Russia Continues to Strike Kyiv; Ukrainian Counteroffensive Coming ‘Soon,’ Official Says

Photo for The Washington Post by Heidi Levine
Ukrainian soldiers fire rockets at Russian positions in Bakhmut on Friday.

KYIV, Ukraine – Explosions rang across the capital Monday as it suffered its 16th air attack this month and second in 12 hours. The Ukrainian air force described the raid as a ballistic missile attack and said air defenses had “destroyed everything.”

At least one person was injured, Mayor Vitali Klitschko said. The Kyiv city administration said more than 41,000 people took refuge in subway stations during the day.

Kostiantyn Vashchenko, Ukrainian state secretary for defense, linked the attack to a long-awaited Ukrainian counteroffensive that he said could begin within days. “Russia clearly understands our readiness for an offensive,” he said during a security forum in Bratislava, Slovakia.

Here’s the latest on the war and its ripple effects across the globe.

Key developments

– Monday’s attacks come a day after Russia dispatched a record number of drones – 54 in total, according to Ukrainian authorities – aimed mostly at the capital. “With these constant attacks, the enemy seeks to keep the civilian population in deep psychological tension,” Serhiy Popko, the head of Kyiv’s military administration, said Monday.

– U.S. Secretary of State Antony Blinken begins a five-day visit to Sweden, Norway and Finland on Monday to discuss support for Ukraine, among other matters, the State Department said. He will also attend a gathering of NATO foreign ministers in Oslo.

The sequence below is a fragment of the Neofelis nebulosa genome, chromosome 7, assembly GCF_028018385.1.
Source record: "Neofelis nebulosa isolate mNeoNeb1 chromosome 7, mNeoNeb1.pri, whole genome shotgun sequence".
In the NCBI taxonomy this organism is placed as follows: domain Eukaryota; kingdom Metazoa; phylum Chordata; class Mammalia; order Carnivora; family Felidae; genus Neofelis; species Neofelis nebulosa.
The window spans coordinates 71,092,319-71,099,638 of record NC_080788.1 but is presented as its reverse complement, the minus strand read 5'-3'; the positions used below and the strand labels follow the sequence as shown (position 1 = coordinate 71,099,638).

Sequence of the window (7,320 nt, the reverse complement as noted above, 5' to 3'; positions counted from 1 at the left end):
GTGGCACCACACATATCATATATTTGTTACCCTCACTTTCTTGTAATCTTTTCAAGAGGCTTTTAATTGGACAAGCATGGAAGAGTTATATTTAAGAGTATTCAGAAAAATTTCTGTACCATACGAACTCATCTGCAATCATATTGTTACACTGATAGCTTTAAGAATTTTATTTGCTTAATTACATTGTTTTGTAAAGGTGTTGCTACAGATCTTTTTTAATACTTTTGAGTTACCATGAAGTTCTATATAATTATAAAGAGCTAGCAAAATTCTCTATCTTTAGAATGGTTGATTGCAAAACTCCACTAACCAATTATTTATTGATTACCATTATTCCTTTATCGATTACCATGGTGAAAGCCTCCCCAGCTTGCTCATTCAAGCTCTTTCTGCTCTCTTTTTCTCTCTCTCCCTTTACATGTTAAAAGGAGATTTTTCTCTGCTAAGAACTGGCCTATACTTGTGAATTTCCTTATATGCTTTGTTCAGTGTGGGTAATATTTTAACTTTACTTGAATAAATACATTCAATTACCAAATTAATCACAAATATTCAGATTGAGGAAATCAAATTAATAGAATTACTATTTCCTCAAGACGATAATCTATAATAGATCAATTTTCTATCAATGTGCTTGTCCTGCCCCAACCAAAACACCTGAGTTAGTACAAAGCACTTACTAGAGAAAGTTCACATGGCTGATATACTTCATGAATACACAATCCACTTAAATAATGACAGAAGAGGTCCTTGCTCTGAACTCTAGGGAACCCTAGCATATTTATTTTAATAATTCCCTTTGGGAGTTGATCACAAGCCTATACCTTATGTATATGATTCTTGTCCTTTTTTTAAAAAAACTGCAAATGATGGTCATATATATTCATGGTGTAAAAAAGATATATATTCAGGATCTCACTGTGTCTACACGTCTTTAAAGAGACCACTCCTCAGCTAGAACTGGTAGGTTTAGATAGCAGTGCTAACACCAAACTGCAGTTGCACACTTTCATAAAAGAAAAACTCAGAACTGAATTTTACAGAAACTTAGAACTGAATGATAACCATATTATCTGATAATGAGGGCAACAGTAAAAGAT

– Ukrainian President Volodymyr Zelensky announced plans over the weekend to implement sanctions against Iran for a 50-year period. Tehran has provided Moscow with hundreds of drones that have been used in attacks on Ukraine.

– New sanctions from Ukraine would apply commercial, financial and technological restrictions on Iranian citizens, according to draft legislation shared Sunday by Andriy Yermak, head of the presidential office. Iranian flights and the transit of resources through Ukraine would be terminated, and Iranian citizens would be prohibited from withdrawing money from Ukraine.

Global impact

– Ukraine congratulated Turkish President Recep Tayyip Erdogan on his reelection. “We look forward to a broader strategic partnership for the benefit of our peoples and a safer future for humanity,” Zelensky’s office said. Erdogan has acted as a mediator between Russia and the West during the war in Ukraine and helped broker a crucial grain export deal. But he has also slowed the expansion of NATO.

– A senior Belarusian official said his country had no alternative but to allow Russia to deploy tactical nuclear weapons there as a means of “strategic deterrence” against the West crossing any “red lines” in the conflict in Ukraine, Reuters reported. Russia and Belarus agreed to the deal last week.

– Ukrainian tennis star Marta Kostyuk was booed at the French Open after refusing to shake hands with Belarusian player Aryna Sabalenka. While Belarus is an ally of Russia, Sabalenka has repeatedly said “no one supports war,” and “if we could stop it, we would.” Sabalenka said Kostyuk, who lost the game on Sunday, “didn’t deserve to leave the court that way,” while Kostyuk said those who jeered at her “should be embarrassed.”

– South Africa’s president has appointed an independent panel to look into U.S. allegations that a Russian ship docked at the country’s largest naval base, near Cape Town, in December and took aboard weapons. South Africa has previously denied that it made any arms trade with Russia. President Cyril Ramaphosa said Sunday that he decided to launch the inquiry because of the impact on South Africa’s international relations.

Battleground updates

– The drone strikes launched by Russian forces Saturday night was the largest since the start of the war, with most of the Iranian-made drones targeting Kyiv, according to analysts at the Institute for the Study of War. This strategy of striking the capital rather than military targets is limiting Russia’s ability “to meaningfully degrade Ukrainian offensive capabilities for the upcoming counteroffensive,” the Washington-based think tank said.